The video shows how an Arduino can be hooked up and pretend to be an ASCII keyboard. No EPROM change is needed. After powering the Arduino, it takes over control by resetting the Gigatron, navigating the menu and starting Loader. It fakes game controller signals to do that. Then it pushes a tiny precompiled Terminal program into the RAM. From there on, it sends simple ASCII codes which the board dutifully displays. This is step 1 towards interacting with the system for direct hacking.
The source code for the sketch is in GitHub. Hookup is with 4 male-to-female jumper wires, as explained on the Tutorials page.
Edit: The Arduino in turn can interface with a keyboard. Here an example with a PS/2 keyboard, using a standard library to handle the protocol.
The Arduino is a bit of an overkill here. A simple ATtiny85 will do the job just as well.
Double good news today. The first good news is that we will be speaking about Gigatron at the upcoming Hackaday conference on May 26 in Belgrade. We’re super excited that our talk was accepted, and hopefully this event is a chance to meet with many of you. The second and even greater news is that our supplier has sorted out their delivery issue. We reported about that hiccup earlier this month. This means that now we’ve all parts in-house for a first batch of kits. Gigatron is ready to ship, and we’re open to take orders!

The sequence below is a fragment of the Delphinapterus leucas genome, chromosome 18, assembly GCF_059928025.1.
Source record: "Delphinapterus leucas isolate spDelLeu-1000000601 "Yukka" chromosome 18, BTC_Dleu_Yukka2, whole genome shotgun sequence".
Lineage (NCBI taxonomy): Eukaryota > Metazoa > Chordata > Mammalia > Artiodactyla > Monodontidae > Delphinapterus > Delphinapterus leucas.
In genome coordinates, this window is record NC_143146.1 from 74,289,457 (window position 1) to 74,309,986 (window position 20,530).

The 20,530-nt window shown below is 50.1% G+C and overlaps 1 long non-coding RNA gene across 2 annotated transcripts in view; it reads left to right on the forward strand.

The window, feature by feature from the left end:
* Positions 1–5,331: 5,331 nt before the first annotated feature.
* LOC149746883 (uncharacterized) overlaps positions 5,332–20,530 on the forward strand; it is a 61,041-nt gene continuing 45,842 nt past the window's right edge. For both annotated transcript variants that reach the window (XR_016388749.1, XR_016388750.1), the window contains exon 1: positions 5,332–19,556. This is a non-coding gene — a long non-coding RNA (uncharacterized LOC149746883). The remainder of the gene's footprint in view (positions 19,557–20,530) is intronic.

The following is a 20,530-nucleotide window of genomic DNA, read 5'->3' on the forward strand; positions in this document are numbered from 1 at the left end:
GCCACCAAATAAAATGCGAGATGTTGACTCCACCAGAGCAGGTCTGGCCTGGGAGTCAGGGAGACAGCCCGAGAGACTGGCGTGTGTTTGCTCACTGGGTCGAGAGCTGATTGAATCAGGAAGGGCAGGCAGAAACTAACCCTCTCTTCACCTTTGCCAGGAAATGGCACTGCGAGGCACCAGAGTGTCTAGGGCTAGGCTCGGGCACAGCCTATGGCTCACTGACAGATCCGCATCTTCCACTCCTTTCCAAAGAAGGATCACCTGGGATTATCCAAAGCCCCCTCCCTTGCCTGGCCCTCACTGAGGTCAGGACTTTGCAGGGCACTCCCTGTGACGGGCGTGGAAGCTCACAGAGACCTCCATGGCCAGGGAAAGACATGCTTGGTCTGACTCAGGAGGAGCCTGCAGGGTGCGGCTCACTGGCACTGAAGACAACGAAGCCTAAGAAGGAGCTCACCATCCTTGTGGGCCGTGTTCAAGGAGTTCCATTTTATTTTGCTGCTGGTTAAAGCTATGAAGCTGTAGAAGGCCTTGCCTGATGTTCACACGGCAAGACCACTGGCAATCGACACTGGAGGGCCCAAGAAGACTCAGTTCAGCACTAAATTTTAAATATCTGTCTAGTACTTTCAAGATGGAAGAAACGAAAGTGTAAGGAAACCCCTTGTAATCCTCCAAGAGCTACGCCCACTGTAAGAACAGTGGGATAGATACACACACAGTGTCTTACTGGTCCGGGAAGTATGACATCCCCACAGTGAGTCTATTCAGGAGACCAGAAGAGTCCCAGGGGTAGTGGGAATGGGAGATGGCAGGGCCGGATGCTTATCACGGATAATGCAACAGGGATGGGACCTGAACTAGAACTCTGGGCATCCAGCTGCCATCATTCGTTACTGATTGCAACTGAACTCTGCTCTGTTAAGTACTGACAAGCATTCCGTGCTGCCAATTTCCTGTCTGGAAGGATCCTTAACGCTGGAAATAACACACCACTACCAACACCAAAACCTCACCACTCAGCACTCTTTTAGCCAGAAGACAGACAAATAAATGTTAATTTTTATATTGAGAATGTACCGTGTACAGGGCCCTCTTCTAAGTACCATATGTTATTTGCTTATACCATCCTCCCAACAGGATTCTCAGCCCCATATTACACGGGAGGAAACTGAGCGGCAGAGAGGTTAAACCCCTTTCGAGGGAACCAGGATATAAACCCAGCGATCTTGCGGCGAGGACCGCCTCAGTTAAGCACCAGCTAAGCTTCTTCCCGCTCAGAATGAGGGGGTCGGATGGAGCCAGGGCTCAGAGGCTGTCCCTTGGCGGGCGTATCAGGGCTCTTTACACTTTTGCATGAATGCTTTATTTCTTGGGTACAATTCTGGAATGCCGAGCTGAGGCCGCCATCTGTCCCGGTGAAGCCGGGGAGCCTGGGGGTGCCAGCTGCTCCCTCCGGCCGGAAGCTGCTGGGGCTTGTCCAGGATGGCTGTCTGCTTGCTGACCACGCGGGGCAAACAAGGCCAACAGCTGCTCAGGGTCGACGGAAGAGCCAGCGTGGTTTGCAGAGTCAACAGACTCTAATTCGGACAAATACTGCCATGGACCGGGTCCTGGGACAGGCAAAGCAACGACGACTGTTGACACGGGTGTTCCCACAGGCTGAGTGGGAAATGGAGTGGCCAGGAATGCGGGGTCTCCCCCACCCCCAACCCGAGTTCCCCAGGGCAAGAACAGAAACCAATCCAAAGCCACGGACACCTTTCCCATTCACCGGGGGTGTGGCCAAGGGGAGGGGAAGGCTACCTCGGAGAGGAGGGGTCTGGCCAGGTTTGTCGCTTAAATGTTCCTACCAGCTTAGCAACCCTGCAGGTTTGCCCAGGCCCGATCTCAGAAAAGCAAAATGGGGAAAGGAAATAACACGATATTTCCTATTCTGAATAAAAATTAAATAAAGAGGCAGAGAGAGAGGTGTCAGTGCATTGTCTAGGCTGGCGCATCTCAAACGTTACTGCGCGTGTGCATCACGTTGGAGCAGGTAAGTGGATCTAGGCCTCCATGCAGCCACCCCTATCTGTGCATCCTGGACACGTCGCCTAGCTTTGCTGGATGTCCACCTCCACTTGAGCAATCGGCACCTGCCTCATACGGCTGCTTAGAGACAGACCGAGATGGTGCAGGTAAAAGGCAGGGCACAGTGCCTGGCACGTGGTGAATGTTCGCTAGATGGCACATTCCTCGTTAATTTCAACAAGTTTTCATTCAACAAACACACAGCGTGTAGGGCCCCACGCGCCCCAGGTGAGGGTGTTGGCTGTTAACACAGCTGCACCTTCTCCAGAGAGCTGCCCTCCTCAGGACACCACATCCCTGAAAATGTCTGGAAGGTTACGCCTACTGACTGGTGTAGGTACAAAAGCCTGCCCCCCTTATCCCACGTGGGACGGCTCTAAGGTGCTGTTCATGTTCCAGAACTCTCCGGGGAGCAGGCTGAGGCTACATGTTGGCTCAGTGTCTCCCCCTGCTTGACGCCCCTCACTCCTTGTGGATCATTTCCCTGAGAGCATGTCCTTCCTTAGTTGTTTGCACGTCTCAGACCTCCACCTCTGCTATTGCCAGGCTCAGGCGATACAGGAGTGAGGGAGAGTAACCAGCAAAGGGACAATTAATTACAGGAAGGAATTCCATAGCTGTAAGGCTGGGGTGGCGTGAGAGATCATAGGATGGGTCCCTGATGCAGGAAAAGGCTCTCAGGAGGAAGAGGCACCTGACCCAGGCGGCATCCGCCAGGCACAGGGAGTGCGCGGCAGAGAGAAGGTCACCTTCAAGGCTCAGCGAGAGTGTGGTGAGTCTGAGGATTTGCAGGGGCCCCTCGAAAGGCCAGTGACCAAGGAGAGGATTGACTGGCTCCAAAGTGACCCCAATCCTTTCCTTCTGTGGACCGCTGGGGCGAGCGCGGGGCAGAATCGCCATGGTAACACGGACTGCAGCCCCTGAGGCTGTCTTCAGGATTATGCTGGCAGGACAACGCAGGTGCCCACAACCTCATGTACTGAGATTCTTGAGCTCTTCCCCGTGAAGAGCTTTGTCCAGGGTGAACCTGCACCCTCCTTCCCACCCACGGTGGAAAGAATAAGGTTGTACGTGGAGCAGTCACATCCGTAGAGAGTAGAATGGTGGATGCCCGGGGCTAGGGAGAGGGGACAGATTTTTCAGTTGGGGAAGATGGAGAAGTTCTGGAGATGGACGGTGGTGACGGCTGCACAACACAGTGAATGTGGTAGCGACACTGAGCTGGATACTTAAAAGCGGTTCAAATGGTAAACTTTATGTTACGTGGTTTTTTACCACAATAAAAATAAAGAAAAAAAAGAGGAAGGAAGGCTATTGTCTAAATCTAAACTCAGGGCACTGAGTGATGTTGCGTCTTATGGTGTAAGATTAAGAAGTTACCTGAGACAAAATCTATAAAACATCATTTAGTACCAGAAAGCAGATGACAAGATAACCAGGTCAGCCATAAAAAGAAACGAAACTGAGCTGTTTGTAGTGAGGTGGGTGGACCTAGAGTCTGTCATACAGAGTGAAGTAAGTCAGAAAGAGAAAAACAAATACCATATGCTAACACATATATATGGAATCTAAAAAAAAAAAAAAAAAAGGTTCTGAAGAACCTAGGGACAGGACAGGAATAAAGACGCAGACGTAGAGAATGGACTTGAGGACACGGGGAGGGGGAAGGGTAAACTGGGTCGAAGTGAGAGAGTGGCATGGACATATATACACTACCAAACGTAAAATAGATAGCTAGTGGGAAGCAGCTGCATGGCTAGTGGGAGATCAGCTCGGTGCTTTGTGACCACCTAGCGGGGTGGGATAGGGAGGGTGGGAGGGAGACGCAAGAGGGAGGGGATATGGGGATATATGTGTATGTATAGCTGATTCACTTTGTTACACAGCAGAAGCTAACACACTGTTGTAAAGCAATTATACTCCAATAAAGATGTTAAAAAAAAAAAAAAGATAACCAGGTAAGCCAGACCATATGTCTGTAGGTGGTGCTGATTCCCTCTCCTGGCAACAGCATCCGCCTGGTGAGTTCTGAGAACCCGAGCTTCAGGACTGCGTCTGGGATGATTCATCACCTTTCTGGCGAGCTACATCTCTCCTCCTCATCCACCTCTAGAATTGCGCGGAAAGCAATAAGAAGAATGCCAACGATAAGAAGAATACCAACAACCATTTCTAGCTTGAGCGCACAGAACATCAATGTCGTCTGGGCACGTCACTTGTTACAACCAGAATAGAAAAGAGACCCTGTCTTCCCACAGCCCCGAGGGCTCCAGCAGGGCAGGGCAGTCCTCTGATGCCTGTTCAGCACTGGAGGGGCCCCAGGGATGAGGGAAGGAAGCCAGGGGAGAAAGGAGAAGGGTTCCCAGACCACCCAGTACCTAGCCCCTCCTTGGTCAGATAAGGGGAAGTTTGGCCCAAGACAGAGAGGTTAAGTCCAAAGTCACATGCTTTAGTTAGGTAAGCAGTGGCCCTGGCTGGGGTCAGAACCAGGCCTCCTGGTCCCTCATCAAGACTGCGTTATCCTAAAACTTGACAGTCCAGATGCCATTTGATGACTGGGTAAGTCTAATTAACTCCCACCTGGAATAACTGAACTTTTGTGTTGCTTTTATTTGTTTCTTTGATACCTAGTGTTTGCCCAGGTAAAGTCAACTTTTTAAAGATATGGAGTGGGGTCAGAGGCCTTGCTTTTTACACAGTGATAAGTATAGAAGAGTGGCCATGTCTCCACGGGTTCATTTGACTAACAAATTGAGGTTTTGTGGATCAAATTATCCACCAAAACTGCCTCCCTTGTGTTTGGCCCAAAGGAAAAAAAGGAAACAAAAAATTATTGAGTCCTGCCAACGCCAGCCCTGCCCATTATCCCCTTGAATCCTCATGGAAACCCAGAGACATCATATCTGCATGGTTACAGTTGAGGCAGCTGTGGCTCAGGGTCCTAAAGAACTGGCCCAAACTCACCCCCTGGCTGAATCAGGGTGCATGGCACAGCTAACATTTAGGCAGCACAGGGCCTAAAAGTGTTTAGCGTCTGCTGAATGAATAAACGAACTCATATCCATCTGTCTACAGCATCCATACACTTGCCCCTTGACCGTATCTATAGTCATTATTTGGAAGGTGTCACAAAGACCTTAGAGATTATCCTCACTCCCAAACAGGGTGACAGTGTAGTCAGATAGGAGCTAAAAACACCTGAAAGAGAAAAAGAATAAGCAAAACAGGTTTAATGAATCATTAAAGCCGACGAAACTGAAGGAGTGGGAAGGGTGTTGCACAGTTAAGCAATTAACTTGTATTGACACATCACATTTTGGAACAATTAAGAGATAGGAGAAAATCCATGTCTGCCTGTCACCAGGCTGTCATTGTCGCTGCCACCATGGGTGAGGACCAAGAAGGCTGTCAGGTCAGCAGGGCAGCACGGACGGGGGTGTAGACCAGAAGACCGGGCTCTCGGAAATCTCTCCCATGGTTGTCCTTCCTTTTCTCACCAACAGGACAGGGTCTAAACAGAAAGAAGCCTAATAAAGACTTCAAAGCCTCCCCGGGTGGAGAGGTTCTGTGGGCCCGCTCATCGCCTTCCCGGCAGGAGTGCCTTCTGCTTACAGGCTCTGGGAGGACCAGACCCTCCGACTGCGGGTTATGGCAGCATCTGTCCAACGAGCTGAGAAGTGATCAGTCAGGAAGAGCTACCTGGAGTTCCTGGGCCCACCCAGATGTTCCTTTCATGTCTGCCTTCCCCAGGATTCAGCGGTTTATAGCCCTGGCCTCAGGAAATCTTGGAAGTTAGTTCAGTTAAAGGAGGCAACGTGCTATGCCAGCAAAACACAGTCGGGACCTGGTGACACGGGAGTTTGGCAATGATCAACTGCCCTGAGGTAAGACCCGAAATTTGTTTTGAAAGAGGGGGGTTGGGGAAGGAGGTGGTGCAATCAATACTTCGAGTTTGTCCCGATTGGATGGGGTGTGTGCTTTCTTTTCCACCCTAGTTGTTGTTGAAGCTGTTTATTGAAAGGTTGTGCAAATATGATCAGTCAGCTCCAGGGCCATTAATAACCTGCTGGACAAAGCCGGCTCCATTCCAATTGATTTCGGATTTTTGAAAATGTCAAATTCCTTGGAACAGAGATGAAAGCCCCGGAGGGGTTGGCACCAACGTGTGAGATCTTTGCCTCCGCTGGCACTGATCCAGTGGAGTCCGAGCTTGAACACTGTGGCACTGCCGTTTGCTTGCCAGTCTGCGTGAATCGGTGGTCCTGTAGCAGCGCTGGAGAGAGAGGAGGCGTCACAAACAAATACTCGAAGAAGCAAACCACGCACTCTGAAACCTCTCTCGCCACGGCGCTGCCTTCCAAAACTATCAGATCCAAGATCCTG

With ROM v1 done and arrival of the last kit parts confirmed for this week (yeah), now is the time for chores. The syntax I used for writing the apps has some rough ends. It was grown bottom-up, hand in hand with the GCL-to-vCPU compiler, while vCPU was still evolving. As I’ll need a new compiler for the Arduino interface anyway, why not fix what can be fixed? So now here is a formal EBNF definition of the updated notation, or call it a language if you wish.
There is a great online visualizer that turns these grammars into easy-to-understand railroad diagrams. I’ve always liked these since studying the “Pascal User Manual and Report” in my first year at college. A webpage with all diagrams sits here on HaD.
GCL will never look pretty, but it at least it isn’t Perl.
With great anticipation we received our last parts for the batch last week. Panic ensued when we discovered they were of the wrong type. Not a few, all of them… Did we place a wrong order? Frantic discussions with the supplier followed and yesterday it became clear: they messed up, apologised, and they are now sending us a new batch. We expect the total impact will be a two-week delay. Bummer, but at least we didn’t lose any money on a stupid mistake.
So please bear with us a little bit longer, soon you will be heating up your soldering iron!